Are we working on something the customer is willing to pay for or is this a feature which only will satisfy a functional silo? In other words, we need to focus on customer value.

Data is new currency 💲

Data in The Unicorn Project book, like in real life, takes the front seat. It’s with data that Parts Unlimited can now customize its marketing campaigns, optimize revenues and manage stocks like never before. It’s also with data that the teams operate their applications, make informed decisions on what to focus on and are able to react quickly when things go wrong. We often read that data is largely unused and can unlock immense value. The Unicorn Project gives practical examples of using this data effectively to generate favorable business outcome. Impressive!


Overall the book touches on a lot of different complex topics that are central to any engineering organization. For example, focusing on psychological safety of employees and the positive impact it can have on both a team and organization.

I love Gene’s style of writing that makes the entertaining to read about the struggles of a developer and how she (Maxine) overcomes those. It’s easy to relate to the frustration that comes from a company that wants to but is unable to change.

After reading through the book, I count myself lucky to work for a company that values its team members, their safety and follows a culture of openness & blameless post-mortems (believe me they do!). All in all the book made me reflect in a lot of ways, the same experience as the one I had with The Phoenix Project.

If you’re interested in DevOps, I highly recommend The Unicorn Project

🦄 Let your inner Unicorn shine!

My journey from DBA to DevOps

I’ve been working as a database engineer for over a decade, engineering enterprise data platforms. During the beginning of my career in early 2000, I chose the ‘safe’ path of being a DBA believing that relational systems being universal containers for storing critical data will never change. I started learning relational technologies like Oracle, MS-SQL, and eventually also learned Open Source systems including PostgreSQL & MySQL.

However contrary to my belief, enterprise technology did change a lot. Some things however remained constant like developers swinging by my cube to request a new database, performing DB refresh or tuning  a slow running query (my favorite). Sometimes these teams were frustrated with me when their app went down or when they couldn’t access their database. At times, my Dev and QA friends would come by my desk to learn what I was doing and even after my attempt to explain them how I am solving their production issue, they would walk away puzzled. I have grown up in this role realizing that a when things go wrong, the first one to be blamed is DBA (i.e. Default Blame Acceptor)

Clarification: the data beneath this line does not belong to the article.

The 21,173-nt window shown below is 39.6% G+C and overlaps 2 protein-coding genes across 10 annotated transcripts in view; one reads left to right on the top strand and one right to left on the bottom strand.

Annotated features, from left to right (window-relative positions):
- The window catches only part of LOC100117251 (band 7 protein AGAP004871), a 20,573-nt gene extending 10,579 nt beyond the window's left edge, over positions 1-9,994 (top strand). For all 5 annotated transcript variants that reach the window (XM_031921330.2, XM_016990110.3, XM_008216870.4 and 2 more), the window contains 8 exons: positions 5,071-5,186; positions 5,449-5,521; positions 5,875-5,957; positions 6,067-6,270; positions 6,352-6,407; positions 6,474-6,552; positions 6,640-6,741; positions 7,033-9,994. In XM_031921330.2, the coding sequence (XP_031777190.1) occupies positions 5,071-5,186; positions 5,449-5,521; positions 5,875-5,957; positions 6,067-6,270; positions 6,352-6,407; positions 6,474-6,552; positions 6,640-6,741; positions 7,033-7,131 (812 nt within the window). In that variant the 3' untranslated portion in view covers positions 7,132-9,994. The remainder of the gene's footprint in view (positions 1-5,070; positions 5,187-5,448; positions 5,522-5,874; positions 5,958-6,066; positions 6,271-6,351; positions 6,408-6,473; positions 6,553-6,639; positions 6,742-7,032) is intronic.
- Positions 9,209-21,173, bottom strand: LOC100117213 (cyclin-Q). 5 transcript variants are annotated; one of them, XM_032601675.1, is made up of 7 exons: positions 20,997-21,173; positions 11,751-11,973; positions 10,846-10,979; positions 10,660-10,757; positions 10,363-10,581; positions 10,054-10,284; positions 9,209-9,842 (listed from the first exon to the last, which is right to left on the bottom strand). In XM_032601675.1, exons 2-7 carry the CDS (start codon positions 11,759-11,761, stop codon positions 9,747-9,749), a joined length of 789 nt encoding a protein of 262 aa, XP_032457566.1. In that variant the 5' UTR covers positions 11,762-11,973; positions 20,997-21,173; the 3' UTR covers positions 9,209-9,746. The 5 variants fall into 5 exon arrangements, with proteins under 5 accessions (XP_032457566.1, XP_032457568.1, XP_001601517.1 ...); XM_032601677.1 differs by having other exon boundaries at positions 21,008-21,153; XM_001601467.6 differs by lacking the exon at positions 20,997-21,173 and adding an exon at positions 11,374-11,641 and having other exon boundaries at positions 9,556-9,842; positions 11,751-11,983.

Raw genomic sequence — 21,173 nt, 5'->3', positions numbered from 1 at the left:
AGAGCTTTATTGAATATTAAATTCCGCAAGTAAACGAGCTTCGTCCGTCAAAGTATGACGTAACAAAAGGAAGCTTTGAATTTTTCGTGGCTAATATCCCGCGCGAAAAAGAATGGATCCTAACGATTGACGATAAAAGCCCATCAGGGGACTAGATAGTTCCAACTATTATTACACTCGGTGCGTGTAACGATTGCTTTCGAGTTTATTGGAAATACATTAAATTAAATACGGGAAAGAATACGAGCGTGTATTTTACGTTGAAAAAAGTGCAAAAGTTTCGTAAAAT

This was my life for long and as you might have guessed, it wasn’t very satisfying; professionally 😉

It was a vicious cycle of configuring environments, routine data refreshes, resolving outages, and late-night upgrades. The work which once gave meaning to my career, lately made me ask myself, “Is this it for a DBA?” , “Is it the time to change?”

The journey ahead…

I then started having discussions with my leaders, determined to find an answer to “What’s the future of my role?”.

During these discussions, I heard terms like Agile, Scrum, Continuous Delivery and DevOps. Since the last one was repeated more often than others, I started researching on “Skillset for DevOps”.

Initially I was all excited to learn a new skill set, maybe a new tool, however after multiple days of googling, I couldn’t find any specific Skill Set definition. During a follow-up discussion with my mentor, I learned something interesting,

“Think of DevOps as not a specific skill set, instead it’s a way of doing something.”

Wait, so all it means is Dev and Ops working together, that’s sounds weird! So now I have to learn all languages used by developers…C++, Java, Python…ugh? While I’ve been coding on PowerShell & SQL for infra automation, I never considered myself as a developer. Hmm…maybe that’s what needed to change.

Fast forward – Learning Go

In the past couple of years, there is a rise of a new programming language Go lang (or simply GO). Most developers in their code will have to interact with the database at some point in their project, and often that means working with PostgreSQL. I particularly got interested in learning Go’s integration with PostgreSQL. There are multiple Go libraries that allow Go PostgreSQL integration productive and fun. Excited about my journey and want to share whatever I’ve learned recently…so in the next few posts I’ll blog about PostgreSQL integration with Go.

Disclaimer: By NO means I claim to be a Go expert and I am not going to teach Go lang. There’s a lot of great online courses and material for that. I am only going to share my learnings on Postgres integration with Go.

The Phoenix Project – Book Review

A Novel about IT, DevOps, and Helping Your Business Win

Some people are lucky to find books that changes their life. While I’m yet to find my life-changing novel, I do come across books that make me think, question my beliefs and push me to learn. The Project Phoenix is that book for me.

Written by Gene Kim, George Spafford, and Kevin Behr, the book is about a large company’s transformation into a DevOps culture. Transformation driven not just to look cool, but as a necessity for the survival of the company.